Interrogations, beatings and ill-treatment: journalist Camila Acosta recounts the details of her days in prison in Cuba
Cuban journalist Camila Acosta She was placed under house arrest after being detained for four days. And in the newspaper ABC from Spain, where he works as a correspondent, testified about what he saw and experienced behind bars.
âFrom this Wednesday they were around two daily interrogations, over an hour. They asked me about my profession, my family, the demonstration I attended. I admitted that I went there and that I recorded, and I did a live for CubaNetÂ», He counted.
Acosta was arrested last Monday by Cuban agents as she left her home in Havana, from where they took work equipment like her computer. They imputed hypotheses crimes against state security, an accusation often used in Cuba against dissidents, according to ABC.
“God put me here to tell what’s going on”said the correspondent. And he delved into the details. âThey tried to underestimate me by saying that I was not important, that I was not a journalist, that practiced the profession illegally, who did not have a contract with ABC Yes CubaNet, and that even these media had denied that I worked with them. This ABC had said that it did not have a correspondent in Havana, âhe said.
On Sunday July 11, a day before his arrest, Acosta covered the biggest dissident protests in decades in this Caribbean country. Authorities charged the journalist with contempt and public disorder. They accuse her – the case is still open – of being the instigator of the protests.
“I’m not new to this interrogation thing. I know I have to interpret the opposite of everything they say. Also they pressured me to accept and sign pledging me to pay the fine, which I didn’t, and that’s why they put me under house arrest. Something I also refused to sign. The only thing I signed was the certificate of my releaseÂ», He clarified.
Acosta said that during his four days behind bars witness to beatings and ill-treatment against other inmates. “There was a mother with her two daughters those who were arrested on the day of the demonstration, and they were severely beatenÂ», He revealed.
âAmong the detainees, there were other women who had approached the site of the demonstrations out of curiosity and had been arrested, and their families did not know where they were, âhe said. And he continued: “He was also there a pregnant woman, who sought medical treatment but was refused. They gave it to him when they put it in my cell â.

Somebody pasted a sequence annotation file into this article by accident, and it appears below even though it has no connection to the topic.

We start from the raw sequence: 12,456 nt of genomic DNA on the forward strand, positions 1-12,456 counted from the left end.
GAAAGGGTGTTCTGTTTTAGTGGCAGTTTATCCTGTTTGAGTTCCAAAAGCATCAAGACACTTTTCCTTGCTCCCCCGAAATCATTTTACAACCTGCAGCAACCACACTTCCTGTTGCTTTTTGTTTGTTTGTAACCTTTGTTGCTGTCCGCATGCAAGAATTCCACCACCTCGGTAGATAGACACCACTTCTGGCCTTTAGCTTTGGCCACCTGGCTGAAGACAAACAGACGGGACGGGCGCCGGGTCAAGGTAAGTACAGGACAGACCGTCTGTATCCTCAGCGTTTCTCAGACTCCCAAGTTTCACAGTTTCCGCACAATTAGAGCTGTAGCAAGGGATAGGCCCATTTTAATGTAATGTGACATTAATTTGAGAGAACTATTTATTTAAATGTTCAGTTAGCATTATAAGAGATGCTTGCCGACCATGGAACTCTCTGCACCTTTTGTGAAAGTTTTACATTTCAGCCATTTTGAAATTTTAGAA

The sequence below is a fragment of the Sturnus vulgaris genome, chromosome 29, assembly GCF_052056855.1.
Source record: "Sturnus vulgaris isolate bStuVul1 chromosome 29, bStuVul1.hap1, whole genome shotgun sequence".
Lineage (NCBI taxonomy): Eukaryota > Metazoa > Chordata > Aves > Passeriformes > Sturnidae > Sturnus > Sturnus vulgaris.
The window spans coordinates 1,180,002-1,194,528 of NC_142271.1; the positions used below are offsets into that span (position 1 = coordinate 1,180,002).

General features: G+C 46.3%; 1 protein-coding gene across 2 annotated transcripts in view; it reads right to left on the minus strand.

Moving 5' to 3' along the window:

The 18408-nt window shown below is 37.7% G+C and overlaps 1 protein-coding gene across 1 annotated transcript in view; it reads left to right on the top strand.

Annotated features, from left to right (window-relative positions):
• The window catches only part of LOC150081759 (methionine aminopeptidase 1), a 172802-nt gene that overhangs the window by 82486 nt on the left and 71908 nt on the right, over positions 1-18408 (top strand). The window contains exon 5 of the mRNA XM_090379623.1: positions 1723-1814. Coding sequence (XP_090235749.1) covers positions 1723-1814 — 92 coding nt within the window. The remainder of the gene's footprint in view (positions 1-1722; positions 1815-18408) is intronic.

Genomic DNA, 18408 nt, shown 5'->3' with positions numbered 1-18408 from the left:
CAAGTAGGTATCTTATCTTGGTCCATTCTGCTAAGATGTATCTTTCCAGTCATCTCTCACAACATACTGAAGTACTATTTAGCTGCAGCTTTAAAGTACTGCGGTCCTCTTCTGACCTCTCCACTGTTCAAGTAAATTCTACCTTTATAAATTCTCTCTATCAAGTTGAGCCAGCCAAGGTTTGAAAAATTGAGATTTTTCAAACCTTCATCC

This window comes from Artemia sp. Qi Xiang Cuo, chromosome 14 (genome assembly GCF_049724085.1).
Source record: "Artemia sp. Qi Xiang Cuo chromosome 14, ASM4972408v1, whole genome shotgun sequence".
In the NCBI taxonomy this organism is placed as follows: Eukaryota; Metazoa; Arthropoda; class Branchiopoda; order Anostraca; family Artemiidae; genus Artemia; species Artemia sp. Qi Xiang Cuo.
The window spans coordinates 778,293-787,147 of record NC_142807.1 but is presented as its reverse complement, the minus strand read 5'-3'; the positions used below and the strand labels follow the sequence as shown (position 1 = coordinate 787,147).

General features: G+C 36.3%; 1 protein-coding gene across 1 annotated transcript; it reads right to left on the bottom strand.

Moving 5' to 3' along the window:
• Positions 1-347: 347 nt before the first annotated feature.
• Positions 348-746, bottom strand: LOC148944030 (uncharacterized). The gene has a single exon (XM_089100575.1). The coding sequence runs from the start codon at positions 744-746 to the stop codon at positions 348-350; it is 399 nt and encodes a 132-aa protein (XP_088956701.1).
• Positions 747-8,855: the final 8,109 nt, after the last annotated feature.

“There are a lot of people detained and their families don’t know where they are”
Acosta, born in Cuba, defines herself as a freelance journalist. He generally has critical positions against the government of Miguel Diaz Canel He also works for the CubaNet portal, one of the main opposition media.
His arrest had a strong impact in Spain, where even the president Pedro Sanchez he asked for his release. âI will continue to practice my profession. I won’t stop reporting. We must continue to denounce because many people are still detained and their families do not know their whereabouts. I wanted to be imprisoned because it was a unique opportunity to find out what was going on inside, all the stories. But I knew, when they tried to make a pact with me, that the pressure outside was very strong, âhe said.
During the protests last Sunday, there were clashes and hundreds of people were arrested, including activists, opponents and independent journalists, according to international organizations.
Some of those arrested have been released, while others remain in police stations and prisons across the country. However, the government has so far not provided details of the arrests.
Independent Cuban journalists have denounced an increase in harassment by authorities over the past year, with actions such as house arrest, summons by police, confiscation of work tools or access restrictions to the Internet.
Protests in Cuba have left at least one dead and more than 150 arrested, according to organization Human Rights Watch (HRW).